Five ways in which technology is blurring the sponsorship model

In an age where sharing has become a key part of the event experience, sponsors and rights holders need to readdress their strategy, writes Nicola Kemp.

Five ways in which technology is blurring the sponsorship model

The "walled garden" sponsorship model, where the rights holder creates value by controlling and restricting access to their asset, is under attack.

At a time when for a growing number of consumers their smartphone is their significant other, attempting to control and curtail the dissemination of content appears increasingly out of touch with consumer trends.

Brands taking a heavy-handed approach to consumers uploading and sharing their own content risk not only appearing out of touch, but actively impinging on, as opposed to improving, the consumer experience.

Speaking at the European Sponsorship Association conference in London last week, industry experts argued that sponsors and rights holders should face a "use it or lose it approach" when it comes to content.

David Benson, director of YouTube, Northern & Central Europe at Google, says: "Rights holders are sitting on content and that is tragic for sports, for fans, for the industry and for the economy as the value isn’t being used.

"If there is a battle between fans and rights holders the value will be restricted. The question [sponsors need to ask] is how can I enable fans to access this content," he adds. 

Paul Dwan, head of assets and experiential at Coca Cola Great Britain and Ireland, believes technology is a game changer: "One of the key challenges for us is how do we do a FIFA World Cup in a local way. We will demand more and more from these properties ad we will do fewer and fewer but they have to be locally relevant."

1. Agility is everything


With consumers increasingly uploading sporting moments onto social networks immediately, sponsors are demanding more agility from rights holders.

"We need to be more responsive so we demand agility [from rights holders]. Social media has made the world a small place and collaboration is necessary. It isn’t about caps and logos," says Coca Cola’s Dwan.

2. Beyond broadcast

In the post-Olympic sponsorship arena experts believe that sponsors are recognising that heavy-handed broadcast branding is not always the smartest sponsorship solution. Tom Bowman, vice president of strategy and operations at BBC Worldwide, says: "LOCOG has helped move the sponsorship industry on by selling £30m and £40m sponsorships which delivered no camera inventory."

Smart brands are increasingly looking beyond traditional broadcast solutions. Richard Larcombe, director of advertising and sponsorship at Virgin Media, says brands that enable consumers to co-create will get so much more "The virtual space is giving consumers a real sense of ownership," he explains.

While traditional sponsorship properties have struggled to keep up with this shift, new properties such as Rugby Rocks, sponsored by Puma, have successfully incorporated consumer content from social media into their official marketing activity.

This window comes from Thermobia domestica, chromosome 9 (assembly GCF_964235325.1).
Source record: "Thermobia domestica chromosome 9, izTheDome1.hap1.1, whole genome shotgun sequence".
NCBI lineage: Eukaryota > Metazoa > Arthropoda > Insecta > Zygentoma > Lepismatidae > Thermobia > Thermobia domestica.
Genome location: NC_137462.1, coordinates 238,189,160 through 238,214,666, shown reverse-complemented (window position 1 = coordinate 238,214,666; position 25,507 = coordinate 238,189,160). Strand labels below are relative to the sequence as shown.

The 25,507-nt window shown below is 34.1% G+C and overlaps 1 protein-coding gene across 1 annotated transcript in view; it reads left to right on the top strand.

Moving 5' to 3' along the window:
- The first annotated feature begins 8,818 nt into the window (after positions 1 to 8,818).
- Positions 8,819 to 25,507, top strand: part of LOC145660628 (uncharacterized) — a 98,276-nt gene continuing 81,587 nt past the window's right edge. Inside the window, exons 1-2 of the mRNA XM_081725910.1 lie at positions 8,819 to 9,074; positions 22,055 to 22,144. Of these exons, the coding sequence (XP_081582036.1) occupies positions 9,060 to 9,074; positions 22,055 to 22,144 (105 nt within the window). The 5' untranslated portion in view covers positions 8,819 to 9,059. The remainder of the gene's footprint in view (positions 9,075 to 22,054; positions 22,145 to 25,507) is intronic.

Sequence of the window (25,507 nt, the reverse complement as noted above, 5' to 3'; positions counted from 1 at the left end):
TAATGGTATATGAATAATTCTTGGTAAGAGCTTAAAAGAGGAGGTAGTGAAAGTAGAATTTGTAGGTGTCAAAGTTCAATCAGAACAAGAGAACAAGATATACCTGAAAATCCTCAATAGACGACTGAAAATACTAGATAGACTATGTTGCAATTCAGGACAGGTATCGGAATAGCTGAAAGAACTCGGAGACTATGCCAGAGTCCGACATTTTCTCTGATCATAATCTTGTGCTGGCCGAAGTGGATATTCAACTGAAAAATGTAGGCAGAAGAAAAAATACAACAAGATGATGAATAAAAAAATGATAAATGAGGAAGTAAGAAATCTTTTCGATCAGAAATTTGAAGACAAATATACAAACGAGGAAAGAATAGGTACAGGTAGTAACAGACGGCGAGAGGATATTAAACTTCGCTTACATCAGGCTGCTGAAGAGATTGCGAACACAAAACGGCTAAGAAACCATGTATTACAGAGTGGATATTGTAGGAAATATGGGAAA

According to Google’s Benson, consumer generated content will only increase. ‘Increasingly technology is making allowing people take part in your brand and share your brand key,’ he says

3. The war for attention


"There are risks posed by technology, the biggest risk is diversion of attention. When the CMO is so concerned with social, the question is what is being overlooked," warns Google's Benson.

The key question for brands is "how can I make my platforms provide something more that will genuinely change people’s lives for the better," he explains.

Increasingly smart brands, such as VW (above) understand that reaching consumers where they are across social media platforms is key.

However, Tom Fox, chief commercial officer at Arsenal FC, warns: "Social media has been an enabler but we were creating a large funnel that was leading to nothing. Now it is about ensuring that the club is talking to you as an individual."

4. Connected venues 

Connected venues are a key trend and as interactivity becomes the norm brands will have a greater number of opportunities for activation. In an age where connectivity is increasingly viewed by consumers as a social utility rather than an a nice to have extra UK venues are at risk of failing to keep up with consumer demand.

Tom Fox, chief commercial officer at Arsenal FC, says: "In the US they sell more in real time, you can order a beer and a hotdog and never leave your seat. It seems odd that we haven’t given consumers what they want yet. Technology puts the choice in consumers hands."

5. Sponsorship for social good


While the jury is out as to whether the Olympics, which promised to "inspire a generation", will deliver on its long-term objectives the move towards sponsorship for social good continues apace.

Coca-Cola’s Dwan says that communicating the benefits of the soft drink giant’s sponsorship activity is a key strategy moving forward: "At Coke one of the things we have been guilty of is not communicating what we are going for society.

"On 6 March this year we entered the obesity debate, we are never going to be the whole solution but we will be part of the solution. This is something that will only become more front of mind in years to come," he explains.

Nicola Kemp is head of features at Marketing. 

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